ADVENT is a special season of hope and prayer as we anxiously await the birth of our Lord and Savior. To enter more deeply into the spirit of this season, the Cathedral of Saint Peter will offer a series of Sunday Evening Prayer services and Advent reflections which will refresh in young and old alike the spirit of hope, peace, joy, and love that Advent brings.

Advent Spirituality

Gain a deeper understanding of the Gospel passages of Advent. Monsignor Rupert will present spiritual reflections on the topics of 'The Two Comings of Christ', 'The Messianic Prophecies', 'The Mission of John the Baptist', and 'Mary, the Ultimate Role Model for Advent'.

Thursday, December 5, 12, and 19

5:30 to 6:30 p.m.


Each Sunday during Advent, Adoration of the Blessed Sacrament will begin at the conclusion of the 5:00 p.m. Mass. Adoration is the homage of the spirit to the “King of Glory”, respectful silence of the “ever greater” God.

Sunday, December 1, 8, 15, and 22

6:00 p.m.

Evening Prayer

Evening Prayer is part of the Liturgy of the Hours, also known as the Divine Office. In the Liturgy of the Hours, the Church fulfills Jesus’ command to “pray always”. Through this prayer, the people of God sanctify the day by continual praise of God and prayers of intercession for the needs of the world.

Sunday, December 1, 8, 15, and 22

6:30 p.m.

First Sunday of Advent | December 1

As we begin a new liturgical year and the season of Advent, Jesus tells us in today’s Gospel of the need to “Be vigilant at all times and pray...” He paints a frightening picture: the sun, moon, and stars are in dismay and the waves of the ocean are being tossed about. Even heaven is shaking! God’s very creation—the world in which we live and work—is trying to tell us something, and Jesus is encouraging us to pay attention. God reveals his greatness through creation; creation is beautiful and gives us what we need to live and to eat. But if we do not care for creation today, we may be in trouble in the future.  


How do you care for creation in your daily life?

Second Sunday of Advent | December 8

Today’s Gospel is very specific. We are told the names of the ruling leaders of the government and the church, leaders like Tiberius Caesar, Pontius Pilate and Caiaphas. And we hear the names of the lands over which they ruled: Judea, Galilee and Abilene. At first glance, all this information may feel unnecessary, even a bit overwhelming. It seems to take forever before we meet our main character, John the Baptist. Why all this information? The Gospel is specific because God is specific. God works through the people, places and situations in our everyday lives. Each moment is a new opportunity to meet God—and God wants to be present to us in those very specific moments.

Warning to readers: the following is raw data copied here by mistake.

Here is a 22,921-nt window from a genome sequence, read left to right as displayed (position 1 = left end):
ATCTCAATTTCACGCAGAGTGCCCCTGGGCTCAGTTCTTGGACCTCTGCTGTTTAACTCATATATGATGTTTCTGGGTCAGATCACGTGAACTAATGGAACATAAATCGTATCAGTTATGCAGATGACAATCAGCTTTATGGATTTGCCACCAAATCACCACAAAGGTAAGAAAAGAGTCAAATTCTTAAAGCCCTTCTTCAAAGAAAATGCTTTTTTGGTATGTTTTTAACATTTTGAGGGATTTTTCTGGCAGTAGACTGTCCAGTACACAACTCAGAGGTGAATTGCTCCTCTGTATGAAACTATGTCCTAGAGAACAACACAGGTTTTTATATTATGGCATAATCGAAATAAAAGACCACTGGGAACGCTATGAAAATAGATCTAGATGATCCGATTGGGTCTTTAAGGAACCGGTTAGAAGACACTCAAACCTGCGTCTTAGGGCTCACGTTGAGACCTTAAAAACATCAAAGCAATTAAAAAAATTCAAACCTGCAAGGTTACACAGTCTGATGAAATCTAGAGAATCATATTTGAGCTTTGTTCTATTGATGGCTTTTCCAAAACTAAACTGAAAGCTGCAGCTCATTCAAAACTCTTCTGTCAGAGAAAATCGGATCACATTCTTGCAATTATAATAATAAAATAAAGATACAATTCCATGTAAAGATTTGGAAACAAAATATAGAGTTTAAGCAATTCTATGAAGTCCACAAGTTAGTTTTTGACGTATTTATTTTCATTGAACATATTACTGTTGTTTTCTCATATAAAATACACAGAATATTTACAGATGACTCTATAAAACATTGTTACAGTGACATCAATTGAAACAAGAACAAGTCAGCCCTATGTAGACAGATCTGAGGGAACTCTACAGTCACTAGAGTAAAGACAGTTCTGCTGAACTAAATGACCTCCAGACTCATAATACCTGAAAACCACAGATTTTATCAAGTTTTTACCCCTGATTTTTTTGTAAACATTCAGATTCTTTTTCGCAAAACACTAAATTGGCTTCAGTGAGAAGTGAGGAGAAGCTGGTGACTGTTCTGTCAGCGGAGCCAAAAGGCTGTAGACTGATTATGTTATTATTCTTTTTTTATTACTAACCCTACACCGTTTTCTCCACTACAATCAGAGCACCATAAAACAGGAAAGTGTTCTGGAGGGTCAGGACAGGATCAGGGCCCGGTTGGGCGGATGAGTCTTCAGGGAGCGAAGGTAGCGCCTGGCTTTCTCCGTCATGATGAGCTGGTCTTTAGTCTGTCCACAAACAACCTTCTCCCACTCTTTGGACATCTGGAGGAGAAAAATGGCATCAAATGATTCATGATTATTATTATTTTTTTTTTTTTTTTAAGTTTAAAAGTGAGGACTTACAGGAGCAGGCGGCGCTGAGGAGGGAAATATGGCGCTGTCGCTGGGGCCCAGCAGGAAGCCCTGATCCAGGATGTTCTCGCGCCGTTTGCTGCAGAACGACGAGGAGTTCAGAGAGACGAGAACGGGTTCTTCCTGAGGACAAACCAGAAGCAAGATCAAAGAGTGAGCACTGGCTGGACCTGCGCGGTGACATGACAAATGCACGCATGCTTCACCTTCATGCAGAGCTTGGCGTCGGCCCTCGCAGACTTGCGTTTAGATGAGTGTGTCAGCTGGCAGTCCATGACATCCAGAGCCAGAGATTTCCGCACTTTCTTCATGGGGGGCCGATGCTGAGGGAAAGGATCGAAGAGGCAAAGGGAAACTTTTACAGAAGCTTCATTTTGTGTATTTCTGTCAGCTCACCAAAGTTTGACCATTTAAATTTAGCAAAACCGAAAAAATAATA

Think about your own life: your family, your school, your work and your friends. How is God trying to talk to you?

Third Sunday of Advent | December 15

John the Baptist answers a familiar question in this week’s Gospel: “What should we do?” How many of us ask ourselves this question when we see members of our global family living in poverty? John provides a very simple answer. He tells us, “Whoever has two cloaks should share with the person who has none.” But John the Baptist does not stop there. In fact, as different people in the crowd question him—tax collectors, soldiers and more—he gives answers that are specific to each person. John recognizes that each of us has unique gifts to give—and unique needs based on where we are in our lives.

How can I serve those in need in my community?

Fourth Sunday of Advent | December 22

In this Gospel reading, Mary travels to see her cousin Elizabeth, who is pregnant with John the Baptist. When Elizabeth sees Mary, John the Baptist leaps within her. Elizabeth immediately knows this is because Mary is carrying Jesus, the son of God, in her womb. Nobody expected that Mary—a lowly Nazarene woman—would be the person to bring the Messiah into the world. And yet Elizabeth recognizes Jesus in her. We can still recognize Jesus in our world today. He tells us that whatever we do for those who are suffering and in need, we do for him (Matthew 25:40). But it can be difficult to recognize Jesus in others—especially in those who are suffering or left out.

Who in your life is most often left out? Why do you think that is? What can you do to include them?

The Cathedral of Saint Peter is the Mother Church of the Roman Catholic Diocese of Scranton. The Cathedral has been serving the faithful of the diocese and beyond since 1853.


Tel: 570-344-7231

Fax: 570-344-4749


315 Wyoming Avenue 

Scranton, PA 18503  

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